This course will teach you how to combine prose, haiku and a title into that stellar combination called a haibun. Learn how to evoke an emotional response with concrete details, thereby letting your reader be an active participant in your work. It is required that students should have successfully completed the haiku class or the haiga and haibun class and the haiku class.
Week I--Review of The Japanese Aesthetic Principes. We'll review how to write a haiku and emphasize concrete imagery and employ an observatory stance. We'll write haiku and read some example haibun.
Week II--Imagistic Haibun. We'll look at a haibun that captures a moment in time and write an imagistic haibun.
Week III--Narrative Haibun. We'll look at a haibun that covers a period of time, possibly a travel diary, and see how it differs from an imagistic haibun.
Week IV--Writing Our Own Haibun. Here students will choose what haibun form suits them and write their own haibun.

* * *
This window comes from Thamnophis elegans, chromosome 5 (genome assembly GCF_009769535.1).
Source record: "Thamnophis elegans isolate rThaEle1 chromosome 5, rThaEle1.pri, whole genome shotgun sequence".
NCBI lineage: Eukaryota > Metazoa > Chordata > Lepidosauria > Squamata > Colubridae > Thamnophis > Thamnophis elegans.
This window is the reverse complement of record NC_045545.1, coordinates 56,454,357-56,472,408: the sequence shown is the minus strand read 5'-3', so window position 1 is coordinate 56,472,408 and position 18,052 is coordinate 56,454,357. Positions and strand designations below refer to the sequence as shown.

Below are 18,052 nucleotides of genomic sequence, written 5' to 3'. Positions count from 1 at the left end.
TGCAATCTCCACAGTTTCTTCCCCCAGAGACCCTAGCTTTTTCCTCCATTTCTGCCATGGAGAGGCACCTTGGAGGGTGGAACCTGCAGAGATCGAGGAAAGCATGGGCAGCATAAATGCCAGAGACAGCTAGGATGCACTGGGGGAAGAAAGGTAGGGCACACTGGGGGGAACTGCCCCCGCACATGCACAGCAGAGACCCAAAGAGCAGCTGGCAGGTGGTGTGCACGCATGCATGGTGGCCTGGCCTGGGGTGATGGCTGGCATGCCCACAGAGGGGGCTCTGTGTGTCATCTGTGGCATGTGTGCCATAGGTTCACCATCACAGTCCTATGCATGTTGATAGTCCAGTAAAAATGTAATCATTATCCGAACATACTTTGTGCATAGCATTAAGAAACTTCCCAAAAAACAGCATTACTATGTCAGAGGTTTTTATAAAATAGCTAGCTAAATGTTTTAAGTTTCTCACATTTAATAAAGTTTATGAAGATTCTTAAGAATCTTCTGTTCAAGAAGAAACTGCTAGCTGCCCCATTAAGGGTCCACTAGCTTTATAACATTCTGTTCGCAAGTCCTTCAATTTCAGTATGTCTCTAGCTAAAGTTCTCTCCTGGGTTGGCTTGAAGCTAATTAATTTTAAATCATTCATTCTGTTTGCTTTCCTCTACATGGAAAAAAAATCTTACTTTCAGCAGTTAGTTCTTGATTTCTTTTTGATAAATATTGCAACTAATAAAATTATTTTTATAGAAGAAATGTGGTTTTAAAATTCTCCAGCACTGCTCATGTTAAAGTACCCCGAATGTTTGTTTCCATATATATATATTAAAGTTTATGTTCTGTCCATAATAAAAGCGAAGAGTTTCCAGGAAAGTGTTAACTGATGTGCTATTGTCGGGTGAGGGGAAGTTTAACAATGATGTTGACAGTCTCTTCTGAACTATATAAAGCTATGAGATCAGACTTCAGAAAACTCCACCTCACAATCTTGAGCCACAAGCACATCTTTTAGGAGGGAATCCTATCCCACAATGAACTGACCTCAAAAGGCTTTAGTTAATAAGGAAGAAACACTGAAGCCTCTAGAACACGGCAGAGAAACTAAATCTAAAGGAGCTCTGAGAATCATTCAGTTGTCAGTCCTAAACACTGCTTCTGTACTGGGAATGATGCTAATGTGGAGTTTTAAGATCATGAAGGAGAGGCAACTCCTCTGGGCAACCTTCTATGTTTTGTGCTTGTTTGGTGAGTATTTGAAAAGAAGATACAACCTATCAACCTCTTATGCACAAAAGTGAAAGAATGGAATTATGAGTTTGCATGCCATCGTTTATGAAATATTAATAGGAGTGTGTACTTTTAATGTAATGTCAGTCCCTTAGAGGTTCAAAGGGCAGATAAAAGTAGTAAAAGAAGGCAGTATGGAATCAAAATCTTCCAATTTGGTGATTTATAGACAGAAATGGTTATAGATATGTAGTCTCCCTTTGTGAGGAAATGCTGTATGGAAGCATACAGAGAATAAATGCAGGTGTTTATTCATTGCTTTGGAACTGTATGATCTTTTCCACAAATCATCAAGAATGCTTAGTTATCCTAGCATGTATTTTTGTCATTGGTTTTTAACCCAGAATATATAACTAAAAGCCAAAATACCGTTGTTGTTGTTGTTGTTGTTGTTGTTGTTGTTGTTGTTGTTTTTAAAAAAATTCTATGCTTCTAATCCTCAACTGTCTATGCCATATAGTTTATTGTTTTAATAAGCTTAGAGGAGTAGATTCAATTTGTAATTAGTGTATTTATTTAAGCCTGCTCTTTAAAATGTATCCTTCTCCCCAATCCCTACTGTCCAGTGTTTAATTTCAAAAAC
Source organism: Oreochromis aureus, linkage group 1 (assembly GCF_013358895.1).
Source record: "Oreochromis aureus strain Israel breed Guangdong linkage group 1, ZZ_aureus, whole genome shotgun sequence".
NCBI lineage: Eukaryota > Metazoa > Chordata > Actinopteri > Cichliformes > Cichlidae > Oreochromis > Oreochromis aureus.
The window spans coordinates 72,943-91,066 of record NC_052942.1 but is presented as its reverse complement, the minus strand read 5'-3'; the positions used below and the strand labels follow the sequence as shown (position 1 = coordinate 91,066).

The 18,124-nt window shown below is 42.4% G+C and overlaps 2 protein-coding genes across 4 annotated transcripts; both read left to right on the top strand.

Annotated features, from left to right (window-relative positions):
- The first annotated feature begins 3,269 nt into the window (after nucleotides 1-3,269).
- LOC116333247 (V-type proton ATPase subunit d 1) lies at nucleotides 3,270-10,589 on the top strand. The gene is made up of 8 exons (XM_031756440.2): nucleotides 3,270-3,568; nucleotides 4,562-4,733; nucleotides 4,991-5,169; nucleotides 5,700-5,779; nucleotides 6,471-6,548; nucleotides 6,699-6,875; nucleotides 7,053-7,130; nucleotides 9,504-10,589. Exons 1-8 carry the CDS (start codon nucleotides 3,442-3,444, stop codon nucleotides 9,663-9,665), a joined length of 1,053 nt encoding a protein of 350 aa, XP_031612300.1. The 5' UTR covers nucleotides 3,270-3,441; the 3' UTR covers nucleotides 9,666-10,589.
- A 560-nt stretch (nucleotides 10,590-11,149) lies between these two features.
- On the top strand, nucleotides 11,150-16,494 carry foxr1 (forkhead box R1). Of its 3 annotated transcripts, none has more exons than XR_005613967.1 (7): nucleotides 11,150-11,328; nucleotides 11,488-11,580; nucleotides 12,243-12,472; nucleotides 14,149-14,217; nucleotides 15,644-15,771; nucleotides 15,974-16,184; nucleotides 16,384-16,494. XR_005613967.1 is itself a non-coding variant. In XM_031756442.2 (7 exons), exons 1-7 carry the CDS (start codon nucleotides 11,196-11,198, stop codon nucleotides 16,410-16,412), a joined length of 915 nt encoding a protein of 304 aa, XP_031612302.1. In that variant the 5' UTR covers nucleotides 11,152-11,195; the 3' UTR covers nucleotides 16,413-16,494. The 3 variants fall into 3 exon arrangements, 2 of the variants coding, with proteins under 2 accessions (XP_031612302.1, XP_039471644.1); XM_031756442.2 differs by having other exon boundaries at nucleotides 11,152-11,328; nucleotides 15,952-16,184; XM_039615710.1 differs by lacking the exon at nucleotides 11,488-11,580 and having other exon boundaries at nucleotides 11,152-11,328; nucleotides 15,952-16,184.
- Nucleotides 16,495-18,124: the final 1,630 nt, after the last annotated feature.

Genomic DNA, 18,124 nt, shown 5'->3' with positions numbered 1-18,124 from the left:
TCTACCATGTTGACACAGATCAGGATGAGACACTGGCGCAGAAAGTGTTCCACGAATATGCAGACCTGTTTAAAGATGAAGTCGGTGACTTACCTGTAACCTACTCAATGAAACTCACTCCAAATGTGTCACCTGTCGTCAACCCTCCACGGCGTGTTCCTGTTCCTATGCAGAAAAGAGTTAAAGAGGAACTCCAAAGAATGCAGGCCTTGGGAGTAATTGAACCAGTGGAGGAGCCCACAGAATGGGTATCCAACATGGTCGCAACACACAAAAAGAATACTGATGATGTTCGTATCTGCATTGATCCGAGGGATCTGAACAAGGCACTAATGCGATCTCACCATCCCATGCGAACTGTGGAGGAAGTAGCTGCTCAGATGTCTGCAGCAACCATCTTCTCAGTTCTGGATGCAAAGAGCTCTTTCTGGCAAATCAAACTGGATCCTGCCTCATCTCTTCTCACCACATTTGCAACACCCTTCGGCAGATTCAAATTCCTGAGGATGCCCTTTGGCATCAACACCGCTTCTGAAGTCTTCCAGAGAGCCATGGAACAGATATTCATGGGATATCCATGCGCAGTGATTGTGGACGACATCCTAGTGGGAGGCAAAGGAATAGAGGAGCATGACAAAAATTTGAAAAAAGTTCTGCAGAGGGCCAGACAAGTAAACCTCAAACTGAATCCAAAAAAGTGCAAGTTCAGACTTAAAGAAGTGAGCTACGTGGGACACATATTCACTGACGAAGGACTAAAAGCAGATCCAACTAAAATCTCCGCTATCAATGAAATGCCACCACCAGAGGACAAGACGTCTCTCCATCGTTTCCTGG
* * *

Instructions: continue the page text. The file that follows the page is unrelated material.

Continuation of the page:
|About The Instructor:
Alvin Thomas Ethington (B.A. With Highest Honors, Oberlin College, 1979; M. Div. With Honors, Yale University, 1983) is a noted teacher, writer, and reviewer. He has taught at Chaffey College, Rancho Cucamonga, California and Triton College, River Grove, Illinois. He prepared community college students for study at major private and public four-year colleges and universities, including Pitzer College, Claremont, California; the University of Southern California, Los Angeles; and the University of Illinois-Chicago campus.
He is a published author and was recently honored for his haiku. His poem "haiku (empty chair)" is on the audio tour of The Pacific Asia Museum, Pasadena, California, Poets on Site Tour.
He specializes in languages, culture, and religion. He has substituted for the Greek instructor at California State University at Fullerton and has tutored Biblical Hebrew.
He has been a member of FanStory since 2006 and has won Reviewer of the Month six times. He has also performed pre-publication editing for the former Bishop of Los Angeles, Episcopal (The Rt. Rev. Frederick Houk Borsch) and reviewed college textbooks.
His philosophy on teaching comes from his work as a counselor--he believes that teaching should be student-centered and designs his courses according to the students' needs.